LM: The hair was almost as important as the suit. My short hair was curled. And black. And large. And sprayed. Heavily. My natural hair color is medium to dark brown. (I was naturally blonde when I was 2 months, now I’m naturally bleached.) When I was in Michigan the iron in the water turned my hair a light red — which I abhorred — so I would die it dark to get rid of the red. Each dye job made my hair darker, until it was black. So picture this unnaturally, dark head of hair, straight as a pin and short. What could I do with it? Every morning I would go into my tiny bathroom — with the Today Show blaring in the background so I could be caught up on all the news I’d never report that day — spread out my Cover Girl makeup all over the counter, then plug in my orange Clairol curling iron and proceed to curl my entire head of hair into small TIGHT CURLS. Tight because God forbid my straight hair drooped during the day in the non-humid office air of the newsroom. Then i would barely brush the curls out and spray half a can of Aqua Net all over my hair, sealing in absolutely any possibility of even a microscopic amount of moisture onto my bouffant. If my hair didn’t move — I was looking’ good (BTW… I’m still addicted to hair spray.)

SS: How would you describe your overall on-air fashion style when you first
began your career in broadcasting?  
BN: When I first started in television I hadn’t developed my own style. I just wanted to look like everyone else on television. I ended up buying lots of suits, some with skirts, some with pants. All were boring!  
LM: My style was classic. Serious. A grown-up journalist, with a splash of edge.

SS: What is the biggest mistake you’ve ever made fashion-wise on television?
BN: Ask the viewers. On any given day, there’s probably someone out there who thinks I’ve made a mistake, but I know who you are and I’m coming after you!
LM: My biggest mistake was wearing pantyhose in 95 degree heat while reporting in my early days on the streets of Miami. I wore them with everything — even under pants! I realized this was a bad idea when I was interviewing someone and had to stop the interview after I felt something going down my leg and I jumped. It was sweat. I was dripping sweat under my black pants and control top pantyhose. Wow.

SS: News has changed into info-tainment and our wardrobes have changed
along with it. How do you dress now versus, say, 10 to 15 years ago?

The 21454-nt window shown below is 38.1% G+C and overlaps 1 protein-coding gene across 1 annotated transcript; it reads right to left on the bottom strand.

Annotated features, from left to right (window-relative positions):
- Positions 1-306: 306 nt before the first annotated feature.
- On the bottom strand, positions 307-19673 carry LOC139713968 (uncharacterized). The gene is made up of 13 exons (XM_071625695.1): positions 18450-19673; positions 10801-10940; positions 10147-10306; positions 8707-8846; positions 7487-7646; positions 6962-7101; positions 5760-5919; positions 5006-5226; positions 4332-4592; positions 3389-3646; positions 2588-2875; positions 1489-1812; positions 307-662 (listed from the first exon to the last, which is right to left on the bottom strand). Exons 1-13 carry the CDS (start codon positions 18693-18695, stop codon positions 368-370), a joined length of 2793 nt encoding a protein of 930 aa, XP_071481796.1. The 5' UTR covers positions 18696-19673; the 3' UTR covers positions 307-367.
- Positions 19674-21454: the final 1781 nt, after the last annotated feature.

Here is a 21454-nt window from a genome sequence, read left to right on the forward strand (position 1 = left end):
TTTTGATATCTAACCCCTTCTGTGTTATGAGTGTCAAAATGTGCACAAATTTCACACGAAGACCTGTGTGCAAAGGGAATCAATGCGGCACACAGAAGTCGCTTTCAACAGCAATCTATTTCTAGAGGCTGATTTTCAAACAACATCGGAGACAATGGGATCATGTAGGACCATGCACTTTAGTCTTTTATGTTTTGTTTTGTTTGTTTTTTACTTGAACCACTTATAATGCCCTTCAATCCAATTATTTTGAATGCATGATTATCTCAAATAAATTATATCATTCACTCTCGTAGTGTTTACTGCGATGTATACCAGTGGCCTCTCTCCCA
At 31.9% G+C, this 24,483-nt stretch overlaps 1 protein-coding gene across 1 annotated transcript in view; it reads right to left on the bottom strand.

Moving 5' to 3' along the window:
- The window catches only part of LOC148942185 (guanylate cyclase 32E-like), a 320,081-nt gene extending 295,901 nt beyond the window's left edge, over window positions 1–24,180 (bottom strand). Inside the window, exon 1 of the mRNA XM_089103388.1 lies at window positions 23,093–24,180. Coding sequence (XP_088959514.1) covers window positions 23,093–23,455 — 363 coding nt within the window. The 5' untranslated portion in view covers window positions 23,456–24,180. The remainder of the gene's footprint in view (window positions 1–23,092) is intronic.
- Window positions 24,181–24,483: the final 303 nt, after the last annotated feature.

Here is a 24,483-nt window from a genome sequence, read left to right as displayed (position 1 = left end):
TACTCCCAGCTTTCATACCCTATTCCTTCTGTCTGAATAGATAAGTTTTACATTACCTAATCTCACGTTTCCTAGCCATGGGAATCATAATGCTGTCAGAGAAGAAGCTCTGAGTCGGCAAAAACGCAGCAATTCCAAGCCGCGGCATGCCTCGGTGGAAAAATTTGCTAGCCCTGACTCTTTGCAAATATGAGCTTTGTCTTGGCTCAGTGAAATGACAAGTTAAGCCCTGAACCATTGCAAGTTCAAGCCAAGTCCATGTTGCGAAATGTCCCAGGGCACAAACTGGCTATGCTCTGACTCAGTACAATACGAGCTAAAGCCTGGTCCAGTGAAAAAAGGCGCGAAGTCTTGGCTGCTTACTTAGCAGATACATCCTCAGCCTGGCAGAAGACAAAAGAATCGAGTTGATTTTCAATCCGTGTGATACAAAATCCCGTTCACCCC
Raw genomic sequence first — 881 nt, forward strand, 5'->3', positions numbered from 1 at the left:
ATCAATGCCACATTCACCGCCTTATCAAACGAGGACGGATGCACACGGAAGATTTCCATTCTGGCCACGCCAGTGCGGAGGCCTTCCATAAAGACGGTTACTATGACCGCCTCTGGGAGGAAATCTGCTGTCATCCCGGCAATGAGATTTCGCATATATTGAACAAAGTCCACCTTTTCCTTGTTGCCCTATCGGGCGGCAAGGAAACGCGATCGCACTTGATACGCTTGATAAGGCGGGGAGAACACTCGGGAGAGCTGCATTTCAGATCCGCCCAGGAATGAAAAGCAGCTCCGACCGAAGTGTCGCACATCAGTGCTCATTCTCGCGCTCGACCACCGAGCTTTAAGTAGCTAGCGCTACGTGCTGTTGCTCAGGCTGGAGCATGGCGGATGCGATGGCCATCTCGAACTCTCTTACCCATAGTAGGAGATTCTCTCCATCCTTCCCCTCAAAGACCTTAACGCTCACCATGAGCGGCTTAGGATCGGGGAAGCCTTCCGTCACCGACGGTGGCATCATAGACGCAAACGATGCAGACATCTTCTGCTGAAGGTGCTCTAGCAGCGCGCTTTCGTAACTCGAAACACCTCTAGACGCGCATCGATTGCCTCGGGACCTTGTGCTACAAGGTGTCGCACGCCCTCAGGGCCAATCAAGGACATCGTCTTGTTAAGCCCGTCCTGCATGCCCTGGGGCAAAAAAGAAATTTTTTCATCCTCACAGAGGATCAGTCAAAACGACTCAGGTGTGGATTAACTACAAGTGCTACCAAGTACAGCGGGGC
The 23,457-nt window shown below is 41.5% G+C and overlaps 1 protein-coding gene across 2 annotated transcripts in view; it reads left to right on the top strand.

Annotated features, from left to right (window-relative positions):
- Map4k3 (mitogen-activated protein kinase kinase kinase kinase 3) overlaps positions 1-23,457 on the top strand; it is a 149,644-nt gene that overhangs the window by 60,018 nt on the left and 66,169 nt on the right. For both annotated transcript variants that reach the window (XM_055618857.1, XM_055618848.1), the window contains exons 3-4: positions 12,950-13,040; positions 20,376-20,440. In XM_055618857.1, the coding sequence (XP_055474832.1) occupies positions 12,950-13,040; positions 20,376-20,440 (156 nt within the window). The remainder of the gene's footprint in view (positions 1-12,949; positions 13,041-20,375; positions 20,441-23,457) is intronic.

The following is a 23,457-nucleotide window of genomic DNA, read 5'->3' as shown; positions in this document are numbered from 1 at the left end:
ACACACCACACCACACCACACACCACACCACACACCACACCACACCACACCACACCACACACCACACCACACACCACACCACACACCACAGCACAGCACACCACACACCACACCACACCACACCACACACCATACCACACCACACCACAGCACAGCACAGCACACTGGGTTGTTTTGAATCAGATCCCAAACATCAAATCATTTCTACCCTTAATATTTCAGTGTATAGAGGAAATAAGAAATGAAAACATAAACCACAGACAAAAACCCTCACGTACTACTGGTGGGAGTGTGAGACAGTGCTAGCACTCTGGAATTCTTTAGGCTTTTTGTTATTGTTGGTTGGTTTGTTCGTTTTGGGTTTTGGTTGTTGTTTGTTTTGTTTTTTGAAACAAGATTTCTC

BN: When I first started out, I just copied other people I saw on television. Now I’m not afraid to be me. I like wearing more dresses and not the obvious “dragon lady power suit.” You can still wear flirty, sexy stuff and be professional and command the audience.  
LM: Oh, Lord have mercy, thank GOD my style has changed! I remember when I first started anchoring on Deco I wouldn’t change clothes; I would be anchoring the early news shows, and just wear the suit I was wearing on my last newscast. Then I started changing my earrings for Deco, while still wearing the news suit. At some point, I started changing my clothes from news to Deco — which really helped me shed the “I’m a serious journalist” feeling to the “I’m just me having fun” feeling.   Now, there’s really little difference for me. Many times what I’m wearing for Deco would also work for news. Just yesterday I anchored the news in an Alexis cocktail dress for news that was fashionable, fun, yet serious. Then I wore it on Deco! I think today’s female anchor is less stuffy and more chic.

SS: What’s a clothing sponsor and who do you use and why?
BN: A clothing sponsor is someone (a store or a specific designer,) who lets you borrow clothes in exchange for a clothing credit at the end of the newscast (or show.) Mine is Nanette Lepore. I absolutely LOVE her stuff. It’s trendy without overkill and it always has a flirty edge to it. The cuts are perfect for my body type.  
LM: I’ve used many wonderful sponsors over the years. I’m currently with Jessie Boutique on South Beach. I’m completely in love with the lines in her store: Alexis, Karina Grimaldi and Parker are some of my faves. I also have a stylist — the fashion icon of Miami, Elyse Held. She gets me. She knows my body and she won’t tell everyone my flaws!

SS: What is your go-to television outfit?
BN: A simple dress, with a square neckline, cute earrings and some bangles.  
LM: A fitted dress with a pop of color. A woman must know what her strengths are and focus on them. If a dress is long and tight – it makes my stub frame appear longer and leaner.

SS: Whose style on television do you admire?
BN: JLo! Oh wait, she’s not doing the news! (laughing)
LM: Okay, I’m honestly not kissing up here, but I completely admire Shireen Sandoval’s style, perhaps you’ve heard of her? We don’t have the same exact style — I have to wear a bit less jewelry because I’m much shorter — but what I love about her style is she’s never afraid to take chances. She’ll put a gold belt from the
70’s over a crisp cotton shirt and layer it with long necklaces and a fur bolero and look like she stepped out of Voque magazine. Me, on the other hand, would take that same cotton shirt and tuck it into a pair of pants with a belt that matched my shoes. I’m too safe. Shireen is more open… I wanna be like that more! And believe it or not – I also admire Jennifer Lopez’s style. I know she’s not a journalist, but as a performer — as a woman — she, too, takes chances and knows what looks good on her.  

SS: Are good shoes important to wear on TV?
BN: You’re asking the wrong person. Half of the time I’m walking around in comfy sandals and keep heels in my office to change into when I step out for dinner!